For a lot of women, just that initial instance of being called a codependent, or even worse, being called a co-sex addict can be really terrifying. For example, a woman who just found out about their husband’s sex addiction after years of not knowing anything, and the word sex addiction feels like a huge, heavy, dangerous, dark weight that suddenly just dropped in your lap. And by calling her a co-sex addict, it links her to a term that has so much threat potential for her life and her family. Imagine being refereed to as a co-murderer? That little co prefix to some of us implies that we are cooperating or collaborating or connection to this thing that we don’t want anything to do with – it can really be damaging and overwhelming.
Wives who have the term codependency thrust upon them often feel likes it’s an indictment upon them for choosing their husband. And the way I address this with my clients is that there may be some reasons you chose your partner. That indictment of I chose him, and that’s a negative reflection of me or a condemnation, overlooks or minimizes the fact that they may have lied to us, manipulated us, or deceived us. Knowing that seems to diffuse the guilt associated with choosing an emotionally unhealthy husband.
Women also think that the term codependent implies some sense of self-denial or self delusion, like we’ve somehow put our head in the sand.
We put our head in the sand and blinded ourselves to this reality that’s right in front of us. Unlike other chemical dependencies like alcohol or drugs which happen in front of your eyes, sex addiction or porn addiction, almost always happens in darkness and secrecy. Unlike other addictions, where you would almost have to be physically blind in order to not see it happening, this is the exact opposite of that. It’s difficult for women when they feel that the term codependent suggests that they weren’t attuned to their relationship, that they didn’t have enough self awareness – that somehow they should have known. I hear that one a lot, “How did I not know!?” Or other people ask them that same question.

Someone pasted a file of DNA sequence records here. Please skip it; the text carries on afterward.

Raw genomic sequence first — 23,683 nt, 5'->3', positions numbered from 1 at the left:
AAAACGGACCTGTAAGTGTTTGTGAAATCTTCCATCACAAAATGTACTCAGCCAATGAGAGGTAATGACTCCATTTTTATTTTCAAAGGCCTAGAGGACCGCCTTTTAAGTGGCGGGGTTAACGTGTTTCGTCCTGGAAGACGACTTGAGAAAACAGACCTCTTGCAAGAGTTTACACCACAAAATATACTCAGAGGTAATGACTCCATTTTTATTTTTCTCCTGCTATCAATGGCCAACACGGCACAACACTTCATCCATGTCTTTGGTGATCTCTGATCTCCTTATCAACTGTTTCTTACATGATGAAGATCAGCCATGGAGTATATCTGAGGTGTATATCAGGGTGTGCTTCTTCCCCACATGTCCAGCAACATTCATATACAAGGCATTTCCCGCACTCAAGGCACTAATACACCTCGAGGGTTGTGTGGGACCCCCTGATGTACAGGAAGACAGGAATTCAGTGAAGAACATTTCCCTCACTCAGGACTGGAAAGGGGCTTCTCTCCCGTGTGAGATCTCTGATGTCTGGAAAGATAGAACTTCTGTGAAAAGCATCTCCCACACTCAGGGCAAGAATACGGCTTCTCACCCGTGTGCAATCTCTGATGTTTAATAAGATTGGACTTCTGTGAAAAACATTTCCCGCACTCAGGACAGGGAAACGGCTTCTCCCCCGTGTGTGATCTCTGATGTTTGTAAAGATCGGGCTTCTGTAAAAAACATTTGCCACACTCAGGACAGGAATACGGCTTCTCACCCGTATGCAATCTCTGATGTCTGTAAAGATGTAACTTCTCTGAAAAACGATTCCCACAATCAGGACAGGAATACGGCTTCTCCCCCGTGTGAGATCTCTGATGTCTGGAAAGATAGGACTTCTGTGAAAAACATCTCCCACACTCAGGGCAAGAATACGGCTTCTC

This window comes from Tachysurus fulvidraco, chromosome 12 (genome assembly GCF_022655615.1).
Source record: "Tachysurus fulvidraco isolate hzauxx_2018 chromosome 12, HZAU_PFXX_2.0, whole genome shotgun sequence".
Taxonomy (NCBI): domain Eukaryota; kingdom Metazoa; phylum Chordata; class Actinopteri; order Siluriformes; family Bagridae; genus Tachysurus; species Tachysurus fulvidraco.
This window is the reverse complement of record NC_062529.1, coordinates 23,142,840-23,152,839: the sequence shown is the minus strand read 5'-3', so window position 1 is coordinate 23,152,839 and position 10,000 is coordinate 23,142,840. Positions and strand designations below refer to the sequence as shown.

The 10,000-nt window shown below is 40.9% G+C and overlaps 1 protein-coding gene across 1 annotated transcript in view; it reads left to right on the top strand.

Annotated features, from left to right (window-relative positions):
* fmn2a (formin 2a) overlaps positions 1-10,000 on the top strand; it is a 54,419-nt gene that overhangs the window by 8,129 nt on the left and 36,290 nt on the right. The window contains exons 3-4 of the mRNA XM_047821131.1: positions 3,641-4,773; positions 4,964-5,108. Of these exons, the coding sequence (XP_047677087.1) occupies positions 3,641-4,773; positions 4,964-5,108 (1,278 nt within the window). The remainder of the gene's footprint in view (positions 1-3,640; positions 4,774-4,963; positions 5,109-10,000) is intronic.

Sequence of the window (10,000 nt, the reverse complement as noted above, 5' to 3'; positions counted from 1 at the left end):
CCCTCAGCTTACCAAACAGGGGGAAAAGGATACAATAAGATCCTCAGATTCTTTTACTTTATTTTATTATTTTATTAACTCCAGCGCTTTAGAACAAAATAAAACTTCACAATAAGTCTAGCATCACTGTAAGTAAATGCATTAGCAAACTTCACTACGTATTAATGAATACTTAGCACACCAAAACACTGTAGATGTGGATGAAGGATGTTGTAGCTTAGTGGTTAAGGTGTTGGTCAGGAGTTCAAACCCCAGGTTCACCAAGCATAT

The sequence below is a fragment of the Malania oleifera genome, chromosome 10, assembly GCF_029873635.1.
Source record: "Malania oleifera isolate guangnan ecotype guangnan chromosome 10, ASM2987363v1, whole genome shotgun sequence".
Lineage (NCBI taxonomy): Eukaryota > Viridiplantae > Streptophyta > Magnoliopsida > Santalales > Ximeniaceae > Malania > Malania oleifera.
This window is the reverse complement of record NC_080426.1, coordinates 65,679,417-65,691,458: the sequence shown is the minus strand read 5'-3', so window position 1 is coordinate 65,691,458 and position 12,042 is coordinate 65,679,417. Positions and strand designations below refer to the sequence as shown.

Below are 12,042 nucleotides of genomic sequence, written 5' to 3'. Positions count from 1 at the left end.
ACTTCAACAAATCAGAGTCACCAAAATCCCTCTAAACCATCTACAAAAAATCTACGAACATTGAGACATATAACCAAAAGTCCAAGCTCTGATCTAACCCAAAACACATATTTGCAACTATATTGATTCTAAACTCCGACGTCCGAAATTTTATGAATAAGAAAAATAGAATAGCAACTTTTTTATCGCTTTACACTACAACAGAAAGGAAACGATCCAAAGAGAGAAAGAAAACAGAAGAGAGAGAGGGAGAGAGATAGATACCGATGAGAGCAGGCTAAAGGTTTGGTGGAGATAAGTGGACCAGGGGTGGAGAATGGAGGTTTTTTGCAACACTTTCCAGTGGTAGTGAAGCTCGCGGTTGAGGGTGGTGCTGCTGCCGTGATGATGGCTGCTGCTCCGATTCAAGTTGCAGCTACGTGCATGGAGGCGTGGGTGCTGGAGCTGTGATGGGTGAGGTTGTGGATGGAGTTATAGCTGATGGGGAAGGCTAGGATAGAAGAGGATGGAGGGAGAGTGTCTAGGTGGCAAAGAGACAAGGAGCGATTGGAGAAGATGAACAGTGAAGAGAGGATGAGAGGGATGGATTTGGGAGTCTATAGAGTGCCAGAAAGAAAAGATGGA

And the last one, and this is the one that hits closest to me, is often when we hear the word codependent, it results in feeling like we’re not being seen, heard, or validated. It sometimes translates into being told that we shouldn’t focus on the wreckage of our partners abuse. It’s like us screaming and yelling for help because our house is on fire, and others telling us, “Don’t worry about the flames, just go water your own flowers.”
So that’s one of those visceral ways that hearing the term codependent can trigger a lot of trauma and pile up hurt in wives of pornography addicts.
The Best Way To Safely Approach Codependency
Anne: That’s why it’s so important that women get qualified APSATS coaching because we can be re-traumatized or have secondary trauma from therapists who tell us, “I know you’re house is burning down, but don’t focus on that right now.” For me, when I went to therapy, the therapists never addressed the fact that I was being abused continually – they told me to focus on myself. But focusing on myself didn’t stop the abuse when I don’t know how to set boundaries around my husband’s unhealthy behaviors.
I have secondary trauma because of some harmful ways my church leader dealt with the situation, secondary trauma from several of the therapists that my husband worked with. Getting APSATS trained coaching for yourself is so important, so you can feel compassionate support, and to be able to have a clear plan to get yourself to a safe place is key.